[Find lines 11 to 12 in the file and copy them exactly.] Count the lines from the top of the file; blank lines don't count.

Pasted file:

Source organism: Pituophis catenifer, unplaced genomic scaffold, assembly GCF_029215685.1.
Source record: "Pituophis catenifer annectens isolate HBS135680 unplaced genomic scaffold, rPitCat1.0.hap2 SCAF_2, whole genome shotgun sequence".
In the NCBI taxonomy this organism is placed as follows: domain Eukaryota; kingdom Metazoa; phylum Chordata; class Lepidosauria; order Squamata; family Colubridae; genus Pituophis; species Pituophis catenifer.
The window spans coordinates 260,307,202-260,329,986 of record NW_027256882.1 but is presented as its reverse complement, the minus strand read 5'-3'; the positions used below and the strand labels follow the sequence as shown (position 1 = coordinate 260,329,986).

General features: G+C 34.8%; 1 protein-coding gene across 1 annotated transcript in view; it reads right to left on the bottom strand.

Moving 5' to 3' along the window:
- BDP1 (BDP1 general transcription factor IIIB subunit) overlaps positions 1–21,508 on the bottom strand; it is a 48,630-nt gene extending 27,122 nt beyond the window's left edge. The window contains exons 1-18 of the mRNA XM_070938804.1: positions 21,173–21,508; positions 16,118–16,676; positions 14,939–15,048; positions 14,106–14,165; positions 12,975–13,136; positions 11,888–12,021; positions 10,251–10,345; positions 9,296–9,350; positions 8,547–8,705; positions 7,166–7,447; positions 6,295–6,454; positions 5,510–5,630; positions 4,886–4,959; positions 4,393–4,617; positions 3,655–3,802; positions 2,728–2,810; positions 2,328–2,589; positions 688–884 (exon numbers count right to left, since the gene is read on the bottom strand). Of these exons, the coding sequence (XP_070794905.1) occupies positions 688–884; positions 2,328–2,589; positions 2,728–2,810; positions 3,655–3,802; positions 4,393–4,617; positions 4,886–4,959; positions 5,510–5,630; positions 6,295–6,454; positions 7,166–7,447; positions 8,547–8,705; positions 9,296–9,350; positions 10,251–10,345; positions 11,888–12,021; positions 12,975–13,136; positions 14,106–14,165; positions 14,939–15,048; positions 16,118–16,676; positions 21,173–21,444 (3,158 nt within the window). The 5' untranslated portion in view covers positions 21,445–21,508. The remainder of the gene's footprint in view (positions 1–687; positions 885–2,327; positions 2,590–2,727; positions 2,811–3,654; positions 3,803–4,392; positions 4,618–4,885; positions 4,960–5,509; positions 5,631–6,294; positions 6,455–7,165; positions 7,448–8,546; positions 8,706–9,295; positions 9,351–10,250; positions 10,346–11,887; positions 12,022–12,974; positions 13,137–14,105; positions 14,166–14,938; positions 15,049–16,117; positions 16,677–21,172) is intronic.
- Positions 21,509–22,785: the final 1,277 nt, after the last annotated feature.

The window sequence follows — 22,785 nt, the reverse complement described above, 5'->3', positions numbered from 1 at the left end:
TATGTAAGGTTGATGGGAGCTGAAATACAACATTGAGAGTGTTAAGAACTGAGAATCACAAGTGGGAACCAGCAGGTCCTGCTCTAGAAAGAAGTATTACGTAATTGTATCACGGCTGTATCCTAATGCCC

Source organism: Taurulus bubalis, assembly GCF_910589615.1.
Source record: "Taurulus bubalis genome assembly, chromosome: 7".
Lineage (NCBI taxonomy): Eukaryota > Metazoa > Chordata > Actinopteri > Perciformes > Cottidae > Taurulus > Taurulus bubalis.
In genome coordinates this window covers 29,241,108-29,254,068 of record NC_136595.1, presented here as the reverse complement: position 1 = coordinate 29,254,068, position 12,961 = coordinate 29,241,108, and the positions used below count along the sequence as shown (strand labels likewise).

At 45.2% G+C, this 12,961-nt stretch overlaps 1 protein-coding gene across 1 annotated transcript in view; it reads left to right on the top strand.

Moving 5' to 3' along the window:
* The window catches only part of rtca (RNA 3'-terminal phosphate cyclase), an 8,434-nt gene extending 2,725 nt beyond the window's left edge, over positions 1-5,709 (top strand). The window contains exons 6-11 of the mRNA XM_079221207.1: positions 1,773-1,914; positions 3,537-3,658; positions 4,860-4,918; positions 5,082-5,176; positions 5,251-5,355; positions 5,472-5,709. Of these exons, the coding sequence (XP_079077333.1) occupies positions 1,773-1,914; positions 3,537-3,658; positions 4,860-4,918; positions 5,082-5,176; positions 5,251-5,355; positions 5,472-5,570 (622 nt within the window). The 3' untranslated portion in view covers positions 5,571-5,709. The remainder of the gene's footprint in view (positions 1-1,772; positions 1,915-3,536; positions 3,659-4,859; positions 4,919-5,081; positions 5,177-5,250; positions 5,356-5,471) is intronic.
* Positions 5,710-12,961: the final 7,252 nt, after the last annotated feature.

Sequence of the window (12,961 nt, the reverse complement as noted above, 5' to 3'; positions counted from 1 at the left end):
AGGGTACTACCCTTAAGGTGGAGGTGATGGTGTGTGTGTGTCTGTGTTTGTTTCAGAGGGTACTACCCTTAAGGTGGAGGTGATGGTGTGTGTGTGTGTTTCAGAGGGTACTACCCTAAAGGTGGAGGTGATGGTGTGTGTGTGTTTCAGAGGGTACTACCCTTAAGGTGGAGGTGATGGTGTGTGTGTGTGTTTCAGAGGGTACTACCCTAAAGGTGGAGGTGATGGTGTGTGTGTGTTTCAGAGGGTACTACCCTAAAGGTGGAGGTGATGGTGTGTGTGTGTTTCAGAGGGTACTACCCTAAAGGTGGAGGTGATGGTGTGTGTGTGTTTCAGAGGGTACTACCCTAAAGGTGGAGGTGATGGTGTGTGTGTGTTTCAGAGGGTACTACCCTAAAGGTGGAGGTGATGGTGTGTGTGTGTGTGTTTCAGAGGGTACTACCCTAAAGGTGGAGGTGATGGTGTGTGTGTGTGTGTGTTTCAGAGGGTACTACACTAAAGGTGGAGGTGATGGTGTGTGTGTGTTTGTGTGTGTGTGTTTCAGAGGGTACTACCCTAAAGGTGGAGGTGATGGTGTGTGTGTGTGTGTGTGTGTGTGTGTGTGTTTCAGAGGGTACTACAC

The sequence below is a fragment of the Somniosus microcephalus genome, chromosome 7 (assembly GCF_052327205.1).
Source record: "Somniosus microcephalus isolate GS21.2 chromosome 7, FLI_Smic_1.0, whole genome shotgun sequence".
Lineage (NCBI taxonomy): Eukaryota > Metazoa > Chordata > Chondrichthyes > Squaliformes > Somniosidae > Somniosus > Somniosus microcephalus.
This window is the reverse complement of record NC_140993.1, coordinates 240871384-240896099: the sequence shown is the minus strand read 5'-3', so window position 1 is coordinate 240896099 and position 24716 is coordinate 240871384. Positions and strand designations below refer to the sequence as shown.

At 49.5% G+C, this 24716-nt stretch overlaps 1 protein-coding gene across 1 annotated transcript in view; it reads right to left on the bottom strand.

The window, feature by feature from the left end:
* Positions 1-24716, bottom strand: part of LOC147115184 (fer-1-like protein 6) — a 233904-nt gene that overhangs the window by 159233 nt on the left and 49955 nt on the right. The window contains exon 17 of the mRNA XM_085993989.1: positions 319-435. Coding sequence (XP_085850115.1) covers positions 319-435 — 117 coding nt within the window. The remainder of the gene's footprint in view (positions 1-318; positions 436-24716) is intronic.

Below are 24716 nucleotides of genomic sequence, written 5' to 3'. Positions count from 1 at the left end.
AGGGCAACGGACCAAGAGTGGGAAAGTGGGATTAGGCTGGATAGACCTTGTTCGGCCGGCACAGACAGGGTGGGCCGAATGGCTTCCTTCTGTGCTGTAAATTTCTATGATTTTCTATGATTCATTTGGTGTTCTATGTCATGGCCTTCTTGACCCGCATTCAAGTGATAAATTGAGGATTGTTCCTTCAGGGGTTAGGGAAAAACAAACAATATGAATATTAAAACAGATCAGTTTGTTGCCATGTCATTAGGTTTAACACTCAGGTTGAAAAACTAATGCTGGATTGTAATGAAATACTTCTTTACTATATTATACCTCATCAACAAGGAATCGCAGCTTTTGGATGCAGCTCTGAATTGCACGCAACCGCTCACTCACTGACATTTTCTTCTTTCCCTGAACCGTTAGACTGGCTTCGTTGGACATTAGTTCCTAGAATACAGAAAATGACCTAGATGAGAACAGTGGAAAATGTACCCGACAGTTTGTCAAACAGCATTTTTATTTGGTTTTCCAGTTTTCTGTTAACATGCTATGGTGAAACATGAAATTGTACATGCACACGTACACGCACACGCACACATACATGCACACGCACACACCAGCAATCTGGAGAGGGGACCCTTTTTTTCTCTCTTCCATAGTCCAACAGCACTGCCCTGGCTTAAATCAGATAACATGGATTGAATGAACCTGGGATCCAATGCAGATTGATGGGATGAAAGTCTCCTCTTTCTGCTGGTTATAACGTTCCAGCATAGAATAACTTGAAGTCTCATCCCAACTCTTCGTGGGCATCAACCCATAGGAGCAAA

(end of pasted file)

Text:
Source organism: Taurulus bubalis, assembly GCF_910589615.1.
Source record: "Taurulus bubalis genome assembly, chromosome: 7".